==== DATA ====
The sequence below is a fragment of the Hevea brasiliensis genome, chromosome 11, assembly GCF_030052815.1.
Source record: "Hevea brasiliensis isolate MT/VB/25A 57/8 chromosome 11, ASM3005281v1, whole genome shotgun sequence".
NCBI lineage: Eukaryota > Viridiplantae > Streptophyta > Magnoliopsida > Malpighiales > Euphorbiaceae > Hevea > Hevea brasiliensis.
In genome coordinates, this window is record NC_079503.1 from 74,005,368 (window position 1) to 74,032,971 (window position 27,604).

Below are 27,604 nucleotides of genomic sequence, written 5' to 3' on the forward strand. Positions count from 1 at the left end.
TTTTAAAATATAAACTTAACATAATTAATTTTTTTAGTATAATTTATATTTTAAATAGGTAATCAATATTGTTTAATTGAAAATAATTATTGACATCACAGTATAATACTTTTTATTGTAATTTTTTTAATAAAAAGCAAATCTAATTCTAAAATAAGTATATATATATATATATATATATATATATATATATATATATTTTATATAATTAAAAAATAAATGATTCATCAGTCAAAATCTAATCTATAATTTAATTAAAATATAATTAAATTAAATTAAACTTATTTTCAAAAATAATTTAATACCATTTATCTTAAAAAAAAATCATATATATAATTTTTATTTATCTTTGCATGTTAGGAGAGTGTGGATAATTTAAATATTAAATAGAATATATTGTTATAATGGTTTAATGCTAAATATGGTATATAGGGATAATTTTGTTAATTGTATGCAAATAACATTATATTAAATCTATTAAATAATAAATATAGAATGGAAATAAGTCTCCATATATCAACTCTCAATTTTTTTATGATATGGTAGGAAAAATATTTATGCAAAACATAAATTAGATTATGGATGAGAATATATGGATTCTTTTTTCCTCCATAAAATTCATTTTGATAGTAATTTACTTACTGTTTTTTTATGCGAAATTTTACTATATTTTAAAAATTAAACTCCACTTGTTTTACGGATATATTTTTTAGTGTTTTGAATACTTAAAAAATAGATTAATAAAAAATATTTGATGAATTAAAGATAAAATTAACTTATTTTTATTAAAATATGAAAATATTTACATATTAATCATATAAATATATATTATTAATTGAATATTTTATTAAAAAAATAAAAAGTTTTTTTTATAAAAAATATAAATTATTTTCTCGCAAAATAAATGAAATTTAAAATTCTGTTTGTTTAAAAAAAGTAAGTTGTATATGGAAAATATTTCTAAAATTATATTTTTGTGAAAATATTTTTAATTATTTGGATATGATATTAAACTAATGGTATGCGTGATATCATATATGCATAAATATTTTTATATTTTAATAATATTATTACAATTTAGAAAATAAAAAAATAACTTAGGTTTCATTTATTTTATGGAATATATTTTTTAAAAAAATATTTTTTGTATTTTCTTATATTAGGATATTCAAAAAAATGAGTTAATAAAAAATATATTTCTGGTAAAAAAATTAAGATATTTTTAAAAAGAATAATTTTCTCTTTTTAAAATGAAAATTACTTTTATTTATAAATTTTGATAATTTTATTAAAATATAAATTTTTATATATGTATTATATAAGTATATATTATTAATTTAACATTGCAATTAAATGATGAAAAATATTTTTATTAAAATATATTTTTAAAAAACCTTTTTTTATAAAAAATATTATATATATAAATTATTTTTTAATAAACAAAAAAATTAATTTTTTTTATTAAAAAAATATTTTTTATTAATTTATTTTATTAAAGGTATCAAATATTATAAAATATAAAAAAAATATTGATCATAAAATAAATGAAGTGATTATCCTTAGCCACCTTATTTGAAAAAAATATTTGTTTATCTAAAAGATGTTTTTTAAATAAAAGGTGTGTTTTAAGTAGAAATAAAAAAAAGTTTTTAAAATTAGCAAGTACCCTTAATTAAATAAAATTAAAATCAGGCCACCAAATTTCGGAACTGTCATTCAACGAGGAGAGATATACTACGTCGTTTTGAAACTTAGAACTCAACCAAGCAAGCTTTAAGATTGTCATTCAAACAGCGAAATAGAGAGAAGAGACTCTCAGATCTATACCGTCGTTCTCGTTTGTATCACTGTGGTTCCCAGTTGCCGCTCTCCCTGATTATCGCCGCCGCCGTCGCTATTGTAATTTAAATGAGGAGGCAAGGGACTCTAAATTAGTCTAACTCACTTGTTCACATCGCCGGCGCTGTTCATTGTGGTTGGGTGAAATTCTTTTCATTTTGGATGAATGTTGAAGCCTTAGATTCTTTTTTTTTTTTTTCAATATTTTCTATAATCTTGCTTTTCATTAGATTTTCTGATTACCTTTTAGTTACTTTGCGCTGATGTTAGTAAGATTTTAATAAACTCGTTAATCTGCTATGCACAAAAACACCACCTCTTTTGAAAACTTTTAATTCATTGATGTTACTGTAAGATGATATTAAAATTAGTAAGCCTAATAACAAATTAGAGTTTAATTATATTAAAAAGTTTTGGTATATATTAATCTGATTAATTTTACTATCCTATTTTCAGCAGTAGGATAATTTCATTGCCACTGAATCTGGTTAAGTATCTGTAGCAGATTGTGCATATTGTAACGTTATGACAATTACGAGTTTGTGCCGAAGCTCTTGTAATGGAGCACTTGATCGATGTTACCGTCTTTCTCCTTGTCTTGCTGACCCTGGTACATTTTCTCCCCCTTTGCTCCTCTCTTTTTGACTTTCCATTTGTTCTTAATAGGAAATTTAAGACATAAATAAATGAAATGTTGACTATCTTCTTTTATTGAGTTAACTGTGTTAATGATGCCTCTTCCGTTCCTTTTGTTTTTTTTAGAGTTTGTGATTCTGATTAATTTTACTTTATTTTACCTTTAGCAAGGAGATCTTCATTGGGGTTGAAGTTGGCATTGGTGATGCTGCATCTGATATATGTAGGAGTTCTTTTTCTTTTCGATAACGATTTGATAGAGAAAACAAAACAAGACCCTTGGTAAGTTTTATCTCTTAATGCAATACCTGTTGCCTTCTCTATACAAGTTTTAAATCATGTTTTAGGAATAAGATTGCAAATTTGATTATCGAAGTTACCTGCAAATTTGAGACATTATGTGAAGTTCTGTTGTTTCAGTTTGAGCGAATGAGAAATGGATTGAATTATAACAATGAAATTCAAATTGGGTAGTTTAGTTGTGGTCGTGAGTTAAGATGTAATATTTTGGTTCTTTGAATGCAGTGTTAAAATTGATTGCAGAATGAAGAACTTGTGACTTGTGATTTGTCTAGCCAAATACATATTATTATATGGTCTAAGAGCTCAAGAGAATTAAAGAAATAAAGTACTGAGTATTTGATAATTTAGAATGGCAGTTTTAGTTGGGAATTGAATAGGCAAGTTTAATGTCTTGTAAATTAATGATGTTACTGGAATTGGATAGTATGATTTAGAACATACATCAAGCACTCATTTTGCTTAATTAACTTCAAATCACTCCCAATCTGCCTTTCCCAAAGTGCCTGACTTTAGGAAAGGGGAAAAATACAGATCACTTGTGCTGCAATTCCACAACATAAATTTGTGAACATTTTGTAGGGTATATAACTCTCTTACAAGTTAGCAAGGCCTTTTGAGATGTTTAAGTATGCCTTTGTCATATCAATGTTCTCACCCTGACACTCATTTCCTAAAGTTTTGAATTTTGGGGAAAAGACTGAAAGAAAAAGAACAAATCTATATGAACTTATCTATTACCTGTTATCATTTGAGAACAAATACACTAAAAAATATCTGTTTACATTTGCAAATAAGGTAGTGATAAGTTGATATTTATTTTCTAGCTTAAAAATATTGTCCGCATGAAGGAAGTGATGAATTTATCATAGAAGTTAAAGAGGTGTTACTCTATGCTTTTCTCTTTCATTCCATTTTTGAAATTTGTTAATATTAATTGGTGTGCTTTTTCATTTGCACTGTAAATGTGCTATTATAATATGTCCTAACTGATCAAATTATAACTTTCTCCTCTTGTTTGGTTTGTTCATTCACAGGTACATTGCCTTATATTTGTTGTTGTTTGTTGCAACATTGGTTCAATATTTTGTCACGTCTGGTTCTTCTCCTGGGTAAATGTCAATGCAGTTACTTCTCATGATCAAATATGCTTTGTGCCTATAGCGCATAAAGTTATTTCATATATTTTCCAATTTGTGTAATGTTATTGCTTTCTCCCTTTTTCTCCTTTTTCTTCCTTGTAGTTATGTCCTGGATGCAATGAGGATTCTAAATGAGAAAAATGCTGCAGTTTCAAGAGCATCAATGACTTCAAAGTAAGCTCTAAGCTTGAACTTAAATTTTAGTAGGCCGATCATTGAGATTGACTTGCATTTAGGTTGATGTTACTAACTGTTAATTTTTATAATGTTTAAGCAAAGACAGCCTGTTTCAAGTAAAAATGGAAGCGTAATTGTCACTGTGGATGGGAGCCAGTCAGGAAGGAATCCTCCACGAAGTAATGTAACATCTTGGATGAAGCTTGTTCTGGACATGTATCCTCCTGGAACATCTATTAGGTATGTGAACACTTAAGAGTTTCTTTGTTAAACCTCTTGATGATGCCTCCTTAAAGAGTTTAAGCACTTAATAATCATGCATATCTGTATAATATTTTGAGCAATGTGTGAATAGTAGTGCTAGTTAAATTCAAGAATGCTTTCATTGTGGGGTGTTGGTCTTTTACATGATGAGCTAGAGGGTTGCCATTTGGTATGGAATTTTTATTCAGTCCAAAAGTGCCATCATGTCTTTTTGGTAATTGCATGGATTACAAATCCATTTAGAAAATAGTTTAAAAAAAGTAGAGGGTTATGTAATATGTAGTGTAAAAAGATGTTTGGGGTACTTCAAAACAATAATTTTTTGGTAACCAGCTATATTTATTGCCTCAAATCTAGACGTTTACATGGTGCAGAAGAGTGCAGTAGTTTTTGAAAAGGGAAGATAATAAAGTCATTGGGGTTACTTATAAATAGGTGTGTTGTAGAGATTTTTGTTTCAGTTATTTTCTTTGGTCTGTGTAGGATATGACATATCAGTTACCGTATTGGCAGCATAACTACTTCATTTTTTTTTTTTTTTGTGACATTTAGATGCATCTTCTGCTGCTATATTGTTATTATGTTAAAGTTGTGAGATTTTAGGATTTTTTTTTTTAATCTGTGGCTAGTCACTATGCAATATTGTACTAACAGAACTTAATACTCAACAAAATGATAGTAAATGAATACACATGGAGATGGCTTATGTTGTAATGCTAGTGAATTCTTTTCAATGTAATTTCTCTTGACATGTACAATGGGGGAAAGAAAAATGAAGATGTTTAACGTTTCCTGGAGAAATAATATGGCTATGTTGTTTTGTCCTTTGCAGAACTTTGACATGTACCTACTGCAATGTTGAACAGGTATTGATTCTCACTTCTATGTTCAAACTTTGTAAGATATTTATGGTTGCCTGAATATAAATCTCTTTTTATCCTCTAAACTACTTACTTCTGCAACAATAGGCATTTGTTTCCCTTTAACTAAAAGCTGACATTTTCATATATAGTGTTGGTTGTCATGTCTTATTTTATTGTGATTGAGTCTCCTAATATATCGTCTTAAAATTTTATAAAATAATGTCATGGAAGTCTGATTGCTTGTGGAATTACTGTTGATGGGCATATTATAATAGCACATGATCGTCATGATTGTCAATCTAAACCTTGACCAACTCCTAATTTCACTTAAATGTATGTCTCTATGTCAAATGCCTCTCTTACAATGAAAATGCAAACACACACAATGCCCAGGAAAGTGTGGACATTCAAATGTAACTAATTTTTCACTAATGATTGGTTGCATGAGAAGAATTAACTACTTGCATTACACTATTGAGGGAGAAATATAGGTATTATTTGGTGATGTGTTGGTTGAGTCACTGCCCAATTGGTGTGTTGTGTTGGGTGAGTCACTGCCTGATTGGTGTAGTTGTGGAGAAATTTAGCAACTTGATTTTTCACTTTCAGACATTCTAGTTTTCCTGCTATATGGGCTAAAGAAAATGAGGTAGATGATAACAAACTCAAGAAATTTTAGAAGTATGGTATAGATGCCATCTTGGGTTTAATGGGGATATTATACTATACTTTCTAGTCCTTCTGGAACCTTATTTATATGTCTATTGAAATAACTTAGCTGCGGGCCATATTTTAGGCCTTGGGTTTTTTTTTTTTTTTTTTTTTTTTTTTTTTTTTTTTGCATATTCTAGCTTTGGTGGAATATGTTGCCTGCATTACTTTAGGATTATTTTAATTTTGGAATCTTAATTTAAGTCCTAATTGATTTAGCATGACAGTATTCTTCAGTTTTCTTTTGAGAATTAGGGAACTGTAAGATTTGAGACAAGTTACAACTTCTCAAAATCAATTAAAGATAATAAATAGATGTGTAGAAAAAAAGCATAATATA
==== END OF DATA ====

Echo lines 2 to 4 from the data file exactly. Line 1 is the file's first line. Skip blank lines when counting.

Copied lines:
Source record: "Hevea brasiliensis isolate MT/VB/25A 57/8 chromosome 11, ASM3005281v1, whole genome shotgun sequence".
NCBI lineage: Eukaryota > Viridiplantae > Streptophyta > Magnoliopsida > Malpighiales > Euphorbiaceae > Hevea > Hevea brasiliensis.
In genome coordinates, this window is record NC_079503.1 from 74,005,368 (window position 1) to 74,032,971 (window position 27,604).